Jan 07 - 13, 2008

While the inflationary pressure, as measured by Consumer Price Index (CPI), has already entered into alarming zone during last few months the increasing energy prices are bound to adversely affect hard earned economic growth in particular and living standards of the common man in general.

The government has recently allowed 7 percent increase in commercial and industrial gas price while 10 percent hike in CNG prices are to unleash a wave of price hike.

Today, country's GDP has reached to $ 137 billion which is a matter of great significance and of course an undeniable reflector of sound economic policies tailored in Pakistan especially when compared to $ 71 billion within a period of eight years.

Though the government claims that the poverty ratio has also been reduced to 24 percent from 32 percent in last eight years, yet it looks far from the ground reality while one takes a glimpse of the poor living standards of a large majority of the population. It is however heartening to note that Pakistan's infrastructure is being developed at a much faster rate and if the incoming government after the elections keeps up the policies it is hoped that things would be much better in days to come. Currently, various mega projects are being carried out in far flung areas of the country aiming at to make it developed one and change the lot of the people.


It may be recalled that in October 2007, CPI recorded at 9.31% which was 1.23% higher on MoM basis. The increase was mainly attributable to the rise in food prices. The food and beverage, with 40% weight age in the overall CPI basket, registered a growth of 14.67% on yearly basis in Oct 2007.

It is estimated that November 2007 inflation was roughly at 9.4% which represents an increase of 0.8% on monthly basis. Once again the food prices are the major contributor for fueling the soaring inflation.


The spate of price hike of food items as a sequel to the law and order situation and wide spread disturbances erupted in the aftermath of tragic assassination of PPP Co-Chairperson Mohtarma Benazir Bhutto added fuel to the fire as the prices of food items soared to unprecedented high. It seems that the price control mechanism has completely caved in as people ask the prices of different food items at their will. No check and no control on prices seems the name of the game in the current scenario.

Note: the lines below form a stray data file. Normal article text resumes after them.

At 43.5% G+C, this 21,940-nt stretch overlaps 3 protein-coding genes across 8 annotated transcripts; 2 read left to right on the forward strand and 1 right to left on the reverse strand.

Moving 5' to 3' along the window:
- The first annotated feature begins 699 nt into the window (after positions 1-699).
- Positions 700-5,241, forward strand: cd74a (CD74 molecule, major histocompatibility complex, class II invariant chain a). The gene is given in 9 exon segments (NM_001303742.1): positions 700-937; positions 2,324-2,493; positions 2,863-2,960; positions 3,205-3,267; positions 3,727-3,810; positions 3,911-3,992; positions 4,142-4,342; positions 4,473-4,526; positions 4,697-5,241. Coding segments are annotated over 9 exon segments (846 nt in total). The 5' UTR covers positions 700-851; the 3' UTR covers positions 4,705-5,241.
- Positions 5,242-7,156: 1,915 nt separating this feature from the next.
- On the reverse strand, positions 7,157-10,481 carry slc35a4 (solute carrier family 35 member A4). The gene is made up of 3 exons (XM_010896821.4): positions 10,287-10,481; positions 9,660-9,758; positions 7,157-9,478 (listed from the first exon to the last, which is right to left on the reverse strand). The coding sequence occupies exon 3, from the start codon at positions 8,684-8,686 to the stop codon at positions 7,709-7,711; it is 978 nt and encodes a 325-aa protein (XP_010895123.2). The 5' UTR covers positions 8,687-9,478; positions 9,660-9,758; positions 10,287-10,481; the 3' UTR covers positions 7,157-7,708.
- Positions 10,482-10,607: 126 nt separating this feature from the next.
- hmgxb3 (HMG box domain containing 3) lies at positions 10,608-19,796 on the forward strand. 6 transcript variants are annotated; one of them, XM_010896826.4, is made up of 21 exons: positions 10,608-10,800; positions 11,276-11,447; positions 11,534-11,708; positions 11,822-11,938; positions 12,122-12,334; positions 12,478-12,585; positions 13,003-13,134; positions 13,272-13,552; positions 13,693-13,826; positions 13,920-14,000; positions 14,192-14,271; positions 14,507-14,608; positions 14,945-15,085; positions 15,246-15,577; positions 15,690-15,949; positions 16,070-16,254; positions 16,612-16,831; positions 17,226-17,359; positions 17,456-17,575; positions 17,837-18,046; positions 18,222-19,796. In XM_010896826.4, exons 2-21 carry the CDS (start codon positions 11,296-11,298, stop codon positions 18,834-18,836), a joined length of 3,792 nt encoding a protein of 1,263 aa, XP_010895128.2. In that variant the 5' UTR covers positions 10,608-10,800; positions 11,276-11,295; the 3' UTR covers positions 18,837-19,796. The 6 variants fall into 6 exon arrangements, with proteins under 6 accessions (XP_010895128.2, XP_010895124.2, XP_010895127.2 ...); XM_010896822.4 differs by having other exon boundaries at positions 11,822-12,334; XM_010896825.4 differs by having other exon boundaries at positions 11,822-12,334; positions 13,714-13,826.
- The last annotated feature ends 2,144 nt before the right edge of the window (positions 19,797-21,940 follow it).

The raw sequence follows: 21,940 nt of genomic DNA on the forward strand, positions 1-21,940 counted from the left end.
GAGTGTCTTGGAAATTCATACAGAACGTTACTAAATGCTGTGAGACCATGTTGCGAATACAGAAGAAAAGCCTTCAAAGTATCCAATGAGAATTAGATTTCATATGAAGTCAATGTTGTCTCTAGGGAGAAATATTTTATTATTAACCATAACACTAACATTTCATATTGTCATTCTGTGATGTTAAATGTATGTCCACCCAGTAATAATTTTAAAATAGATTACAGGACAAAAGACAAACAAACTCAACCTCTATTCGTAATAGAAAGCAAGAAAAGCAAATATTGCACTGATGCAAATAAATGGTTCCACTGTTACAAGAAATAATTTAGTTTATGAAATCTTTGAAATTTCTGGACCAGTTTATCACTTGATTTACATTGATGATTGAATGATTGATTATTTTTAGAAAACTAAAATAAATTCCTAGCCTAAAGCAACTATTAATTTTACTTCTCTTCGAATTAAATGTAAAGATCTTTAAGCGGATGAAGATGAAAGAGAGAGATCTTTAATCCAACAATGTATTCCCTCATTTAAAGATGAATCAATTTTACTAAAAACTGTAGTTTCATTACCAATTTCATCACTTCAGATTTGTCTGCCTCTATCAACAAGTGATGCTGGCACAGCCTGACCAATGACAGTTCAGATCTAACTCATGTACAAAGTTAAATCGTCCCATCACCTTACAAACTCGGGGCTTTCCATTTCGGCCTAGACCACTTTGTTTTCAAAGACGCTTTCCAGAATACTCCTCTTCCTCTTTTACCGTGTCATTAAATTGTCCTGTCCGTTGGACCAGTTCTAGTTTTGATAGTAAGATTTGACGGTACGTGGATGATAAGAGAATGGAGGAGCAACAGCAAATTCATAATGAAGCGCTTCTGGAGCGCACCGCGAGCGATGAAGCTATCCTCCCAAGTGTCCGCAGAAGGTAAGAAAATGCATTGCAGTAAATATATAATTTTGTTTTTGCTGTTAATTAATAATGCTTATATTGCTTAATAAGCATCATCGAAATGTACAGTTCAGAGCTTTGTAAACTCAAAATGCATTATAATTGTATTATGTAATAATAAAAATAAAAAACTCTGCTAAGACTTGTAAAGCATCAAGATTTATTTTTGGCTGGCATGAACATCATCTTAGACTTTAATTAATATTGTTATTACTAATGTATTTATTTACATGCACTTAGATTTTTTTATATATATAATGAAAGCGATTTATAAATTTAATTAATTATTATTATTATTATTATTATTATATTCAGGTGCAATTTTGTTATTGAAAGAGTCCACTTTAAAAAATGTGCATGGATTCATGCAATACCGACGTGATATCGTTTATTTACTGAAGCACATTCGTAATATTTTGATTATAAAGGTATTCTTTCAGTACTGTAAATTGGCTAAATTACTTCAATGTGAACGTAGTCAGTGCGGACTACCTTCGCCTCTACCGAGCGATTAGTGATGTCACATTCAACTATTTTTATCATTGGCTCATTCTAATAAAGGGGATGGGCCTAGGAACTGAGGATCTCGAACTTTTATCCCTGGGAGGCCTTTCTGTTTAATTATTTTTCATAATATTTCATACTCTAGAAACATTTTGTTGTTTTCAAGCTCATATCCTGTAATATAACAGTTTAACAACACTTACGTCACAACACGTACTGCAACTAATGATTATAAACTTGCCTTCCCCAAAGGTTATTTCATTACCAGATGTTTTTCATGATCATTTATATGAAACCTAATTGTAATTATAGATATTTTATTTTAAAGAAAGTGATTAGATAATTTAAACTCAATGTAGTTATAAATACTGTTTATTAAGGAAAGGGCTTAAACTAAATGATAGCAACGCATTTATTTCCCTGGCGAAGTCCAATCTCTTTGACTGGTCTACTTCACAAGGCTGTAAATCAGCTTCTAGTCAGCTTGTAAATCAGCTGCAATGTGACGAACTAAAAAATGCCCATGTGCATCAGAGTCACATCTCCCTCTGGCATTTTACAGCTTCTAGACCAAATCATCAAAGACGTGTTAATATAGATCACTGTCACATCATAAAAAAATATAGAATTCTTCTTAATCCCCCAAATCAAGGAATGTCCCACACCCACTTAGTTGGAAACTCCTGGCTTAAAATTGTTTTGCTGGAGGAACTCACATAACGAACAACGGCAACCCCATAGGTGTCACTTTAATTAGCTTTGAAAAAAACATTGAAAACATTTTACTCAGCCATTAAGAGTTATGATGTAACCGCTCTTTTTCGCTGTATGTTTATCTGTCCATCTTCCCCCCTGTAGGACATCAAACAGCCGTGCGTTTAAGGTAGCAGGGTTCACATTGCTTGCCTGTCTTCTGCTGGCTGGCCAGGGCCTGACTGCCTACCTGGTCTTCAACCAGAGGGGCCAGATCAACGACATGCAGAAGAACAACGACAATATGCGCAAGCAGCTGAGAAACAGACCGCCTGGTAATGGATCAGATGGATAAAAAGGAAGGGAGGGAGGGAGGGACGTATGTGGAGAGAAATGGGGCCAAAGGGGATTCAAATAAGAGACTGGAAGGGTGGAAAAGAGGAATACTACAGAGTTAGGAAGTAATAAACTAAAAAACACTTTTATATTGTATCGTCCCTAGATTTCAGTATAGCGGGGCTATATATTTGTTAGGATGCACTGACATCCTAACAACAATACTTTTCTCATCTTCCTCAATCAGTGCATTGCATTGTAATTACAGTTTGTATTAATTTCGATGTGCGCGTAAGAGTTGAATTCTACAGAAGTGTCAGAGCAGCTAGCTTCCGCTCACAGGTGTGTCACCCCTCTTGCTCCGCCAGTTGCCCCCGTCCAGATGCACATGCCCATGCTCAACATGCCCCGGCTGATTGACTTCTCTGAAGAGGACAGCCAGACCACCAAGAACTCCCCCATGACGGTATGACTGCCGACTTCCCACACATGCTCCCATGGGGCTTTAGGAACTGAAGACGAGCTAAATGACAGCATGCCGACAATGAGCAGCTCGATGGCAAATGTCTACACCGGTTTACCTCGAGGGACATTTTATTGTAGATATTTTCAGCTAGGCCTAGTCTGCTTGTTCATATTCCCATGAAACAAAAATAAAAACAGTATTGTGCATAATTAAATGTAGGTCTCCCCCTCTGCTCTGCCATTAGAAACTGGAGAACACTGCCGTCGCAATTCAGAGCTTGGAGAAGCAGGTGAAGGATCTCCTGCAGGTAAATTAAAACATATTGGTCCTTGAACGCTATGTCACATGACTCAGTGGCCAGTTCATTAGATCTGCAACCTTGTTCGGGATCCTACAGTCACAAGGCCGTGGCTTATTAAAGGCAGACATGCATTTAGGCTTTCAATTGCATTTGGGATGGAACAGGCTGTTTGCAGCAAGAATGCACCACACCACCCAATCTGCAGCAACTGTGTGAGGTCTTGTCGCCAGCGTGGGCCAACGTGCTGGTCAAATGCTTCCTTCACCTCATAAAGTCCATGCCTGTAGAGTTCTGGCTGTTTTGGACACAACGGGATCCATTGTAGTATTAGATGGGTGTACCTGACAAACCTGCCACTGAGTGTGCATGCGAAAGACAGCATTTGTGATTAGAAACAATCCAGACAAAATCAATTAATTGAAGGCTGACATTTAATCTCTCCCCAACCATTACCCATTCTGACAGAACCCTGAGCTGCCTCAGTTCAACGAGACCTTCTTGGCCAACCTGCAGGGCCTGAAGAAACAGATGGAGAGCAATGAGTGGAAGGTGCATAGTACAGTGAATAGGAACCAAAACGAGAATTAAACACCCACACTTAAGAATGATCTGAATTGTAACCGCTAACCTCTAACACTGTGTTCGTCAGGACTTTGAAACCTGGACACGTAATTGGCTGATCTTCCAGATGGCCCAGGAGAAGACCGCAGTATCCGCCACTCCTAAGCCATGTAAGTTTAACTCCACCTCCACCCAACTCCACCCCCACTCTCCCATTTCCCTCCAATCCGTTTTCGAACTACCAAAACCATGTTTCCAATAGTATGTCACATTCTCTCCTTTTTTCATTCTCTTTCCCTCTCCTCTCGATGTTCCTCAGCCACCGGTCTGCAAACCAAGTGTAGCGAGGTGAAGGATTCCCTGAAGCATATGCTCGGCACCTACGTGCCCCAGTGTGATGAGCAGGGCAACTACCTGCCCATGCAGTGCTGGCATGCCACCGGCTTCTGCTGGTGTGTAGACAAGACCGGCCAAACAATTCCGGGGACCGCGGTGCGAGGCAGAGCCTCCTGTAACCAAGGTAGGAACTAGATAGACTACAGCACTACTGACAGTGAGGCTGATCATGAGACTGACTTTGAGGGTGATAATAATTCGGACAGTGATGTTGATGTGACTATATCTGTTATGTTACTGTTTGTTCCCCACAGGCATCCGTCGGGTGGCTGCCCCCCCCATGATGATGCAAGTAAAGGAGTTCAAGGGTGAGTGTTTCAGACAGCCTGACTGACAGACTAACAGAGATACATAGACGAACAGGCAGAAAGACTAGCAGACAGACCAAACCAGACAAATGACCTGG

It may be mentioned that recent hikes in cement and steel prices are also anticipated to cause a house rent index increment. The house rent index is also expected to move up by 8.5% on yearly basis as against 7.8% last month.

The coal price hike by 23-27% hike will consequently push the cement prices by 4-5 percent due to higher production cost right from January 2008.

Actually, the coal price hike is followed by oil price hike which consequently has increased the freight charges. Pakistan instead of using indigenous coal heavily relies on imported coal for industrial consumption.

In fact the increasing cost of energy mix is feared to transform into a vicious cycle to cast a damaging effect on the economics of various manufacturing units which by and large use energy almost as a basic raw material to run their units.


The year 2008 looks to be a difficult one for the economic manager and for the industry which would find it increasingly difficult to push prices higher than cost however there seems to be no change in the demand supply dynamics.

The cement producers would have no option but to pass on higher coal costs to the consumers. There is a forecast that 2008 to be a difficult year, with margins of the producers will remain under pressure and the supply may witness overhang due increasing production capacities, in the face of rising costs and heavy financial charges burden for cement units on the back of recent capacity expansions.

Higher coal prices are exacerbated by increasing freights charges. The experts assessed that the landed coal price at US$128.5/ton as compared the existing price of US$115/ton

It is feared that the cement manufacturers will be passing on the latest cost hike to customers from forthcoming January 2008.

It is learnt that despite meetings between cement companies to re-enter consensus pricing mode however such an arrangement will remain shaky on account of expansions, efficiency gap between players, uneven export field, temptation to break accord and the possibility of government's intervention.


A full year revision for financial year 2008 inflation estimates to 8.9% from previous forecast of 7.5%. If 0.8% monthly increment becomes a trend for upcoming months, a possibility of double digit inflation from January (also at the year end) cannot be ruled out.

It is pertinent to mention that an increase in domestic oil price will not have any direct significant impact on CPI as oil and gas occupies approx. 4% in CPI basket. However, as these increases have an indirect impact on various other components of CPI. However, any further tightening by the central bank in its upcoming policy is unlikely as the major controllable factor by monetary policy remained on the lower side at 6.5% in October 2007. So logically, further tightening may not result in a decline in inflation as it is now mainly driven by the increase in commodity prices.